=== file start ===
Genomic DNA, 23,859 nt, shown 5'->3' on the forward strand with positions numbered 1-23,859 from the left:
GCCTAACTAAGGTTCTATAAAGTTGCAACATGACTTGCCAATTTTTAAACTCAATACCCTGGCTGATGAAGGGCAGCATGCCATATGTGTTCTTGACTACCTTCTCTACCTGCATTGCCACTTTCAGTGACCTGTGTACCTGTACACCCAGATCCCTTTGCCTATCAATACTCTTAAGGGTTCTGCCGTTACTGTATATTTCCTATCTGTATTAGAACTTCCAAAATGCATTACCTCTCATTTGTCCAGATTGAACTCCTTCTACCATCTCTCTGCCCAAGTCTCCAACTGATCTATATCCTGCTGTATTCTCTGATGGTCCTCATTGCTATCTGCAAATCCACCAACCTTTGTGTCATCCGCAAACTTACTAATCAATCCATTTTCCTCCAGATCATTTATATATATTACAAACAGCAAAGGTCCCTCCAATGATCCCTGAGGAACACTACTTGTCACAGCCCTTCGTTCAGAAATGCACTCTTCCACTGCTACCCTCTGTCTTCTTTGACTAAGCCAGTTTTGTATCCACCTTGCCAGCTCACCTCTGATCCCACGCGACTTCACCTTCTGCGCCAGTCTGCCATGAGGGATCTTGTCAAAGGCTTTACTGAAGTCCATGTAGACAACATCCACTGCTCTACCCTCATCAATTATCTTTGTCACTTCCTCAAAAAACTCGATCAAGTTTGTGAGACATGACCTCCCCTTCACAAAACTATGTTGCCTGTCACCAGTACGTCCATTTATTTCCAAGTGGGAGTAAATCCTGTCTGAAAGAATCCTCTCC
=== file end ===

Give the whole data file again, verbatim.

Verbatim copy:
Genomic DNA, 23,859 nt, shown 5'->3' on the forward strand with positions numbered 1-23,859 from the left:
GCCTAACTAAGGTTCTATAAAGTTGCAACATGACTTGCCAATTTTTAAACTCAATACCCTGGCTGATGAAGGGCAGCATGCCATATGTGTTCTTGACTACCTTCTCTACCTGCATTGCCACTTTCAGTGACCTGTGTACCTGTACACCCAGATCCCTTTGCCTATCAATACTCTTAAGGGTTCTGCCGTTACTGTATATTTCCTATCTGTATTAGAACTTCCAAAATGCATTACCTCTCATTTGTCCAGATTGAACTCCTTCTACCATCTCTCTGCCCAAGTCTCCAACTGATCTATATCCTGCTGTATTCTCTGATGGTCCTCATTGCTATCTGCAAATCCACCAACCTTTGTGTCATCCGCAAACTTACTAATCAATCCATTTTCCTCCAGATCATTTATATATATTACAAACAGCAAAGGTCCCTCCAATGATCCCTGAGGAACACTACTTGTCACAGCCCTTCGTTCAGAAATGCACTCTTCCACTGCTACCCTCTGTCTTCTTTGACTAAGCCAGTTTTGTATCCACCTTGCCAGCTCACCTCTGATCCCACGCGACTTCACCTTCTGCGCCAGTCTGCCATGAGGGATCTTGTCAAAGGCTTTACTGAAGTCCATGTAGACAACATCCACTGCTCTACCCTCATCAATTATCTTTGTCACTTCCTCAAAAAACTCGATCAAGTTTGTGAGACATGACCTCCCCTTCACAAAACTATGTTGCCTGTCACCAGTACGTCCATTTATTTCCAAGTGGGAGTAAATCCTGTCTGAAAGAATCCTCTCC